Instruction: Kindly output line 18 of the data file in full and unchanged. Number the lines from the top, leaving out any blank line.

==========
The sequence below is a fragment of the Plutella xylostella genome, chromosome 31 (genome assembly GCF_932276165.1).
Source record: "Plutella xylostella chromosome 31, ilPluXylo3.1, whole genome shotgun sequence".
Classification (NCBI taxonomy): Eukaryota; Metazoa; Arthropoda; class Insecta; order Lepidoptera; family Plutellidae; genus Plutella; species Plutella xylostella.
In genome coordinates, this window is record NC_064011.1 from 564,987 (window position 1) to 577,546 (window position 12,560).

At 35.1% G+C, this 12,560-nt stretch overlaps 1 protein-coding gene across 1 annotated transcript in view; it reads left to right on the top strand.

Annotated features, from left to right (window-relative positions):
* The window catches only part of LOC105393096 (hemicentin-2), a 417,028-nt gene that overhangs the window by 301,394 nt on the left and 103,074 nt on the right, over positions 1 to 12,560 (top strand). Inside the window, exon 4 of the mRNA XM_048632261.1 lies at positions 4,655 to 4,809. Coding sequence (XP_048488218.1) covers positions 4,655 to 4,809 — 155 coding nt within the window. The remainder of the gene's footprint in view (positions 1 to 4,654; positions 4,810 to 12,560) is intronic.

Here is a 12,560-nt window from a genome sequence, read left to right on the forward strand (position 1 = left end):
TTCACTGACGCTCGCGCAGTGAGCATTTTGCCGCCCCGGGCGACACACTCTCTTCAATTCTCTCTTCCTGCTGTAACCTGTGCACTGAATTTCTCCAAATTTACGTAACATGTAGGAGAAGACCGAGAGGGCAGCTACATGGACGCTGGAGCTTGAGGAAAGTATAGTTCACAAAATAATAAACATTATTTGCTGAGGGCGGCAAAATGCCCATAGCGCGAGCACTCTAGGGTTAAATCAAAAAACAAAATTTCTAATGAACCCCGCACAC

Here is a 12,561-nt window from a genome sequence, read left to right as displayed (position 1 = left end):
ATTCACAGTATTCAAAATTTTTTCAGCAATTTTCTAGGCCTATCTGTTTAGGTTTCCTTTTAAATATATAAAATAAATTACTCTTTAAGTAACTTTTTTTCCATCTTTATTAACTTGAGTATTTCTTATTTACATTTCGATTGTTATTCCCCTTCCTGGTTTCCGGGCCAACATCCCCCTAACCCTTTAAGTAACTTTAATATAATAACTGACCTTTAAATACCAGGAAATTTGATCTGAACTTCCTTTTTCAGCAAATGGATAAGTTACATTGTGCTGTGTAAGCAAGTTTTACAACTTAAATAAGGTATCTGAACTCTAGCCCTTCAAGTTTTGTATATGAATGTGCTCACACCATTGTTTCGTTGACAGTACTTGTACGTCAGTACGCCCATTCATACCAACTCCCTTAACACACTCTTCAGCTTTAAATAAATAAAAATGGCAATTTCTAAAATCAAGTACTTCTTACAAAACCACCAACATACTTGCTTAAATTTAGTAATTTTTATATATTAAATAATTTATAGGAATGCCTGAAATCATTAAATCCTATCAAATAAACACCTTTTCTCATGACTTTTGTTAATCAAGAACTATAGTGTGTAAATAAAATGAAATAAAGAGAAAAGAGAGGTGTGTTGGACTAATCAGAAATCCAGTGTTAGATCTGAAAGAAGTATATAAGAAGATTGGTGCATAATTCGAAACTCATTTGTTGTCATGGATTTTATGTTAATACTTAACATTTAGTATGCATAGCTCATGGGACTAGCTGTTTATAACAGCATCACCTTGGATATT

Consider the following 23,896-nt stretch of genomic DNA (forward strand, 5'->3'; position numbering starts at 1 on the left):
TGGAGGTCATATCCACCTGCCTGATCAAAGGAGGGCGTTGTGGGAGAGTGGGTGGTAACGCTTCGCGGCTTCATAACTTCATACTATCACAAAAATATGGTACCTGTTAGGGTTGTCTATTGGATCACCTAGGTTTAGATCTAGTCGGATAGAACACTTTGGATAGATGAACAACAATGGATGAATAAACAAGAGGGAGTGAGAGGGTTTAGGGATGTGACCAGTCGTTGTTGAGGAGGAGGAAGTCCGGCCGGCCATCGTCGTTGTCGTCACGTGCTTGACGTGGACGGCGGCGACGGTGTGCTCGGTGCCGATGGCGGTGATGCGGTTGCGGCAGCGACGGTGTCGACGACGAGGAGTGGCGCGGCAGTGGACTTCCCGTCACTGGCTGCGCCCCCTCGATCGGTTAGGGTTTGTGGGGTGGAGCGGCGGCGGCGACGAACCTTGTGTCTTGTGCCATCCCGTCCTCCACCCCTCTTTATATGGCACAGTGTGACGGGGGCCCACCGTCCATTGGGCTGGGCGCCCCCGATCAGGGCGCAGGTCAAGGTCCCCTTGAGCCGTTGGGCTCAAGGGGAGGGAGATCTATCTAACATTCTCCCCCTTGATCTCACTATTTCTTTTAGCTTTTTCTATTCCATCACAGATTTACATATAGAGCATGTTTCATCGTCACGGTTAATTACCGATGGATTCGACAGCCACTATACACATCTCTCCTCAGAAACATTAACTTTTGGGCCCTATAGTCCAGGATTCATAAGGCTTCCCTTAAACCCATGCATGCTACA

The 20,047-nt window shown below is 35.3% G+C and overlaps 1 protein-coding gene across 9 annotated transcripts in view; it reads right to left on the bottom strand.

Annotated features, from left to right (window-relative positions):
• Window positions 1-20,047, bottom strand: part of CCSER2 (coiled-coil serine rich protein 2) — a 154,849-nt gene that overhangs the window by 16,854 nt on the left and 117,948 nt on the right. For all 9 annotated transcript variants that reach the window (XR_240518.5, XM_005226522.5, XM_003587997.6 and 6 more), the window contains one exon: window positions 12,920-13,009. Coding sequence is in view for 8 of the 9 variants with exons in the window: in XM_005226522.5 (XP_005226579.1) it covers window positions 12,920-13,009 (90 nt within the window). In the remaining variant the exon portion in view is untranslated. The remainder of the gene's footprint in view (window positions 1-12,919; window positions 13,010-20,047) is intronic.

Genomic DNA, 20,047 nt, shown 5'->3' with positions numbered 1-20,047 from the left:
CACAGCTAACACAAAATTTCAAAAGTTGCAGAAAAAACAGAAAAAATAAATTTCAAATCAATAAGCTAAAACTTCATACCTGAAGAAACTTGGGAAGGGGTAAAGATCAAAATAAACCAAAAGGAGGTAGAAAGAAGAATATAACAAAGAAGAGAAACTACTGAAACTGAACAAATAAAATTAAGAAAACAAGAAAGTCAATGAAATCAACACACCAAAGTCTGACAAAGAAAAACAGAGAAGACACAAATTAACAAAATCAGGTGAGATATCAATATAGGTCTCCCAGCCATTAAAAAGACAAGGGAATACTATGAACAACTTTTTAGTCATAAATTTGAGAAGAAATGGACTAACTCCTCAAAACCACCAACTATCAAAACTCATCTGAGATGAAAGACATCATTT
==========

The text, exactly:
CACAGCTAACACAAAATTTCAAAAGTTGCAGAAAAAACAGAAAAAATAAATTTCAAATCAATAAGCTAAAACTTCATACCTGAAGAAACTTGGGAAGGGGTAAAGATCAAAATAAACCAAAAGGAGGTAGAAAGAAGAATATAACAAAGAAGAGAAACTACTGAAACTGAACAAATAAAATTAAGAAAACAAGAAAGTCAATGAAATCAACACACCAAAGTCTGACAAAGAAAAACAGAGAAGACACAAATTAACAAAATCAGGTGAGATATCAATATAGGTCTCCCAGCCATTAAAAAGACAAGGGAATACTATGAACAACTTTTTAGTCATAAATTTGAGAAGAAATGGACTAACTCCTCAAAACCACCAACTATCAAAACTCATCTGAGATGAAAGACATCATTT